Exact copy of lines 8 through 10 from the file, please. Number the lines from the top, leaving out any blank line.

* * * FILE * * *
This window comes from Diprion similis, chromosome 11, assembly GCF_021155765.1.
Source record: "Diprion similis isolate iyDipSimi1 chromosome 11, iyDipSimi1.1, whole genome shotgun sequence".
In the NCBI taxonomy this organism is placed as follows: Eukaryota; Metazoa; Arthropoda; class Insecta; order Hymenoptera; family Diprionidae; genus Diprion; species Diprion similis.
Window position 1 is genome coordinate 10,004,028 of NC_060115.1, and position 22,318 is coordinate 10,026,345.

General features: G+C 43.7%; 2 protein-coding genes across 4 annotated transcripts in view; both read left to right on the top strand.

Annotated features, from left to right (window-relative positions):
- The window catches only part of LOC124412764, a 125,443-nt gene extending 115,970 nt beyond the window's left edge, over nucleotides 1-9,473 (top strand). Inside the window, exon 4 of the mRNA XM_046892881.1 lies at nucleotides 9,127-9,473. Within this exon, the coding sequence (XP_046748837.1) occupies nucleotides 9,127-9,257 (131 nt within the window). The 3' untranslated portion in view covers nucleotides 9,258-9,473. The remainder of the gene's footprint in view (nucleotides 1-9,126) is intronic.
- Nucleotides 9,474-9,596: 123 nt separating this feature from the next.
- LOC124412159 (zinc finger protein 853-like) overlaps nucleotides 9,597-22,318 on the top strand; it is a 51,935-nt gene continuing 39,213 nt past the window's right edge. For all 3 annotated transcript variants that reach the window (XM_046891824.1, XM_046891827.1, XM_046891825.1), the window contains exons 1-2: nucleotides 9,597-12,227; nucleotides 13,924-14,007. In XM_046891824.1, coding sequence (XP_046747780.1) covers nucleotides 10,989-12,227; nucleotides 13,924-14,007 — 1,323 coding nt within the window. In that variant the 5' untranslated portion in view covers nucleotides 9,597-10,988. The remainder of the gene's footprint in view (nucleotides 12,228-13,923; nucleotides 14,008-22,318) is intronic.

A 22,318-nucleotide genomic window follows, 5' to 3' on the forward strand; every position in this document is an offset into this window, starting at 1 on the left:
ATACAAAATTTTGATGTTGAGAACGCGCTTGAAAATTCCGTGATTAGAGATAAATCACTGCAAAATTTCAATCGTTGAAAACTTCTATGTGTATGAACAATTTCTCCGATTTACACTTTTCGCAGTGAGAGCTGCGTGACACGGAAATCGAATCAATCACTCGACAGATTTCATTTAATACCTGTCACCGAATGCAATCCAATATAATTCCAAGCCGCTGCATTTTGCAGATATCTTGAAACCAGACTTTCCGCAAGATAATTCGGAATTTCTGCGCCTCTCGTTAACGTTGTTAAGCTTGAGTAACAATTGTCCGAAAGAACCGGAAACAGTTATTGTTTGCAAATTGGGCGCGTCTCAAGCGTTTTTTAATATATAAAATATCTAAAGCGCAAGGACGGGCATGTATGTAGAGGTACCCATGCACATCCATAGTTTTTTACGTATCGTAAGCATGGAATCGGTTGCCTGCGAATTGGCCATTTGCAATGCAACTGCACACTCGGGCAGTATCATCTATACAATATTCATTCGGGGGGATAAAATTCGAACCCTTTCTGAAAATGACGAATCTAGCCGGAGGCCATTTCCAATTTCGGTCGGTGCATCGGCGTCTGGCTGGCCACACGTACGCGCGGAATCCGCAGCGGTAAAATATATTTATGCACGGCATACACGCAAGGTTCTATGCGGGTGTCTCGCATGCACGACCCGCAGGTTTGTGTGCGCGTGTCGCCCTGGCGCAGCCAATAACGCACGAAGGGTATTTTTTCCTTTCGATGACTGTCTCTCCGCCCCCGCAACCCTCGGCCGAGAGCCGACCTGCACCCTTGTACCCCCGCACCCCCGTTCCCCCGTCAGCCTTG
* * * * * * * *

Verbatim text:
- Nucleotides 9,474-9,596: 123 nt separating this feature from the next.
- LOC124412159 (zinc finger protein 853-like) overlaps nucleotides 9,597-22,318 on the top strand; it is a 51,935-nt gene continuing 39,213 nt past the window's right edge. For all 3 annotated transcript variants that reach the window (XM_046891824.1, XM_046891827.1, XM_046891825.1), the window contains exons 1-2: nucleotides 9,597-12,227; nucleotides 13,924-14,007. In XM_046891824.1, coding sequence (XP_046747780.1) covers nucleotides 10,989-12,227; nucleotides 13,924-14,007 — 1,323 coding nt within the window. In that variant the 5' untranslated portion in view covers nucleotides 9,597-10,988. The remainder of the gene's footprint in view (nucleotides 12,228-13,923; nucleotides 14,008-22,318) is intronic.

A 22,318-nucleotide genomic window follows, 5' to 3' on the forward strand; every position in this document is an offset into this window, starting at 1 on the left: